As many as 650 affordable non-market housing units could be built on three vacant sites in Yaletown through an agreement between the City of Vancouver, B.C. Housing and Concord Pacific.
The announcement was made Nov. 2 at Gregor Robertson’s second-last press conference as mayor of Vancouver.
Concord Pacific owns six sites in the former Expo lands that have been undeveloped for decades. The new memorandum of understanding proposes transferring ownership of three of the sites — 450 Pacific St., 990 Beatty St. and 1050 Expo Blvd. — to the City of Vancouver to build affordable non-market housing, using funding from the provincial government, and rezoning the remaining three sites — 1502 Granville St., 431 Beach Ave. and 900 Cooperage Way — for mixed-use market housing, which Concord Pacific would own and develop.
Any agreement to build affordable housing on these sites is contingent on the City’s collaboration with Concord Pacific and B.C. Housing, according to the city. The framework agreement also includes a payment from Concord Pacific that the City expects to invest in infrastructure work in the area, as part of the recently approved Northeast False Creek Plan, which outlines the eventual construction of more than 2,000 affordable homes, including the up to 650 units on these three sites.
Rents for the affordable housing units would be geared towards households earning between $30,000 and $80,000 annually, and 50 per cent targeted to families.
Robertson called it an historic agreement between the three parties.
“These are urgently needed homes in our downtown as the city is booming and growing, and the supply of affordable housing is always a challenge,” he said. “We work hard to deliver the housing for people who live here in our city — who work in Vancouver, people who are on average incomes.”
Robertson said the delivery of non-market housing is at levels this year that the city hasn’t seen since the early 1980s. He said council approved 7,137 new homes in 2017, while 1,702 social and supportive homes were approved that same year.
“This is the single highest year of non-market housing approvals on record in a decade,” Robertson added. “But affordable housing remains a massive challenge, not just here in downtown Vancouver, but right across the whole region and across the province.”
He said it’s critical to address the housing problem with provincial and federal partners.
“Thanks to the agreement we’ve signed, we will have almost 700 affordable non-market homes built here in Yaletown. This also expedites the implementation of the Northeast False Creek Plan, which will see the viaducts come down and a whole new neighbourhood built between here and Chinatown.”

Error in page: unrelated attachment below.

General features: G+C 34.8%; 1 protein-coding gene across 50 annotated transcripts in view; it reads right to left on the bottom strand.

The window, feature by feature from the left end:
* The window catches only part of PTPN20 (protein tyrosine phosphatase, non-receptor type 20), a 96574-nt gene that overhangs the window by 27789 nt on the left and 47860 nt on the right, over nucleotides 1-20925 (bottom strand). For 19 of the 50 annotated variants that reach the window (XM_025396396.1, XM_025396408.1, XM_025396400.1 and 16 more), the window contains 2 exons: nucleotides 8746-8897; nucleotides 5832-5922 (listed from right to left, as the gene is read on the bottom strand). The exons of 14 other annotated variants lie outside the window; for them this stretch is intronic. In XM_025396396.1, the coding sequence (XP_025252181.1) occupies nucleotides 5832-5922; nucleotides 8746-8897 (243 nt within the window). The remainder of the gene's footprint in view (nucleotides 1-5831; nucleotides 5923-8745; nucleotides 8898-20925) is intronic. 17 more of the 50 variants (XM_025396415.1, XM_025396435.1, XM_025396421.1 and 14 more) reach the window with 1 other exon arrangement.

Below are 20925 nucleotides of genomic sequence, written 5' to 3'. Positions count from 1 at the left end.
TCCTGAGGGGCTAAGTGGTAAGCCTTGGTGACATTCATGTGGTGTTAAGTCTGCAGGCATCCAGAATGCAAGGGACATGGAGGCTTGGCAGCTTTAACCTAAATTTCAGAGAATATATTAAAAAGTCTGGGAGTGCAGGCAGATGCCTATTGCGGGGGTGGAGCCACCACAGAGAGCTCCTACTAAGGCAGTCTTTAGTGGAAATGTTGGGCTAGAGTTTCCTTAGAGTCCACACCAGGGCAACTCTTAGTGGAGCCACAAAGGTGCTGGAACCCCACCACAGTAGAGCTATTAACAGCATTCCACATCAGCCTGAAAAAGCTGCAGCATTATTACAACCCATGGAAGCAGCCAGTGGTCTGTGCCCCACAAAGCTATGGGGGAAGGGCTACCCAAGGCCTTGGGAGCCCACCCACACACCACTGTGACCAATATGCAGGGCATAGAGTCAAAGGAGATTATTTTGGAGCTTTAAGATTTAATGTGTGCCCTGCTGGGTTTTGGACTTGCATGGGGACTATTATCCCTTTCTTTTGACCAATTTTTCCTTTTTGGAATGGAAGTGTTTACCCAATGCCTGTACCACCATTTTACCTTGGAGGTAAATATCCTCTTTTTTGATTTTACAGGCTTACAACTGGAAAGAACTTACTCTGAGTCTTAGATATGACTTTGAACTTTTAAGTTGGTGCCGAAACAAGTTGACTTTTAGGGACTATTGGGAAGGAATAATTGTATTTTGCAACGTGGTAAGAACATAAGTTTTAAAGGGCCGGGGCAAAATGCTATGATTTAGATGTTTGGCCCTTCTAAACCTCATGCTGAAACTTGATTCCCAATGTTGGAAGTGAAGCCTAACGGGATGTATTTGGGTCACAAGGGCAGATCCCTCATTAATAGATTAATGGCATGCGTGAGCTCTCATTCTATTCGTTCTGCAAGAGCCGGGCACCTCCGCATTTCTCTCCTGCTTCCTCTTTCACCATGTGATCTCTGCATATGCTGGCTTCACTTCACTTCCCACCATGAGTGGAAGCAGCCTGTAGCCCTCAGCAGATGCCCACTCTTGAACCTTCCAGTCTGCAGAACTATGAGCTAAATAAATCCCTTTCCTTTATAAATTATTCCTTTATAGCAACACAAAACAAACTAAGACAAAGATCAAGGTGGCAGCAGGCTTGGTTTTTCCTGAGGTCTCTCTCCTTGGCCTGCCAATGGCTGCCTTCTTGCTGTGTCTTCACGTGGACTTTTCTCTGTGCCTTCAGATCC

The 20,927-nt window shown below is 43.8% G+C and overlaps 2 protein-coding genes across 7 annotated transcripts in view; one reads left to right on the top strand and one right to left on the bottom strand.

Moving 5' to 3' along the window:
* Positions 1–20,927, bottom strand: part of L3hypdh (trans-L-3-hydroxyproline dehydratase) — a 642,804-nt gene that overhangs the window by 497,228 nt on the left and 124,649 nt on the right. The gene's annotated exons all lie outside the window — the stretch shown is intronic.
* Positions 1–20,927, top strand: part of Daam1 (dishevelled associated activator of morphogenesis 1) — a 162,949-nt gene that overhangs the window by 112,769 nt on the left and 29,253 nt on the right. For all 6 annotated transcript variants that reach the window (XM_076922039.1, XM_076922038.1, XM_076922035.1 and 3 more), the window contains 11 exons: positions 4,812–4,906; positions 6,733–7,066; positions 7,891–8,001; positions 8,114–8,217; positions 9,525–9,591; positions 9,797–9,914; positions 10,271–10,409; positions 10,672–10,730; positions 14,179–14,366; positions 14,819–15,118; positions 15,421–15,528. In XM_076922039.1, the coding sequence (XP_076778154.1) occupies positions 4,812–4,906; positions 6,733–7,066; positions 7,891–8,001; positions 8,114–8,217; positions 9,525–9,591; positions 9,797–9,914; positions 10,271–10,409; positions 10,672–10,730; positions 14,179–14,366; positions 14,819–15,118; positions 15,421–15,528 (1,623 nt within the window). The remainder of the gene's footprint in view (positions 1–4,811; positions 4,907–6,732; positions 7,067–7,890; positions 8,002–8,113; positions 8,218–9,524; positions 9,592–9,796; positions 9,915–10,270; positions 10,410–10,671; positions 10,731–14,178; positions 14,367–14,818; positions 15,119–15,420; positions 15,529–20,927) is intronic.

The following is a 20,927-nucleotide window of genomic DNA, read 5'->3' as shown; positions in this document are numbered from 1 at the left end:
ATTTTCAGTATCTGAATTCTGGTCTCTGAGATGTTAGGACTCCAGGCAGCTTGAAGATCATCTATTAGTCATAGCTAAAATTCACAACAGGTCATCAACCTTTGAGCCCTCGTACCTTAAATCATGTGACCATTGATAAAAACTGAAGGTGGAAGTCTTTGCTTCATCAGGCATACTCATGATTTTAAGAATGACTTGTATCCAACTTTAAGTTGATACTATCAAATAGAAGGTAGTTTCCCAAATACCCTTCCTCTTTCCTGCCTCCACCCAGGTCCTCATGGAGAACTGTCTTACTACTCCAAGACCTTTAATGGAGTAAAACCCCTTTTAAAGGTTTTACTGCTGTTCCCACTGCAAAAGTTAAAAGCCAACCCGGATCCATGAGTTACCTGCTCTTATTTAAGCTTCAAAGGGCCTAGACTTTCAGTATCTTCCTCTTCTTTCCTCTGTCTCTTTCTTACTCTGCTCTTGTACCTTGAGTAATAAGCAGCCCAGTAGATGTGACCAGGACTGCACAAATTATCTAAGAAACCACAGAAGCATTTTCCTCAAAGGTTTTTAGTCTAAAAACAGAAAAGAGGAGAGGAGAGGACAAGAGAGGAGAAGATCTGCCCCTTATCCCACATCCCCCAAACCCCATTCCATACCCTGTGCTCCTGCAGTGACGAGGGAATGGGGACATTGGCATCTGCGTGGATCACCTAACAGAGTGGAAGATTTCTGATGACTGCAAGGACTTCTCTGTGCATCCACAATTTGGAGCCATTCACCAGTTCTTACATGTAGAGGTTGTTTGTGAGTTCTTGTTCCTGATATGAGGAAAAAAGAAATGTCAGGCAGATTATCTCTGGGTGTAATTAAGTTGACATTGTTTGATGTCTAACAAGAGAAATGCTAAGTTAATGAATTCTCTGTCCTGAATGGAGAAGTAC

Robertson credited the NDP provincial government for its investments in affordable housing since it was elected.
Selina Robinson, the provincial minister of municipal affairs and housing, said too many people living and working in B.C. can’t find an affordable place to live. She then criticized the former Liberal government.
“This crisis was ignored by the previous government for far too long and we are taking swift action to address it together with our partners across the province and that includes the City of Vancouver [through] partnerships like this one today,” she said, describing it as an important first step in building hundreds of affordable homes for families and seniors.
Robinson said the province is investing more than $7 billion over 10 years in housing and through those investments it will be able to provide the capital funding required to build the homes on the three sites, which the City of Vancouver would lease to B.C. Housing.
“This partnership will enable us to build a healthy and vibrant community on land that has sat vacant for more than two decades,” she said.
Rents for the units still need to be determined, but the housing would be below-market with a mix of different rents, so there will be levels in line with B.C. Housing’s funding programs.
“If we have funding from the federal government, and hopefully we do, that increases the affordability. We’ll be able to get more affordability into these projects,” Robertson said.
Specific development proposals for the sites still have to go through the City of Vancouver’s rezoning approval process. If approved, the projects would take another two or three years after that before they’re open.
“[Timing of the buildings] will vary on the approval process, as these need to come in through planning and for rezonings at council,” Robertson said. “I’m very hopeful that the next council and their mayor are supportive of these rezonings so that we can see this housing built. This is a framework agreement that sets us on that path, but their approval will be required to deliver this affordable social housing here.”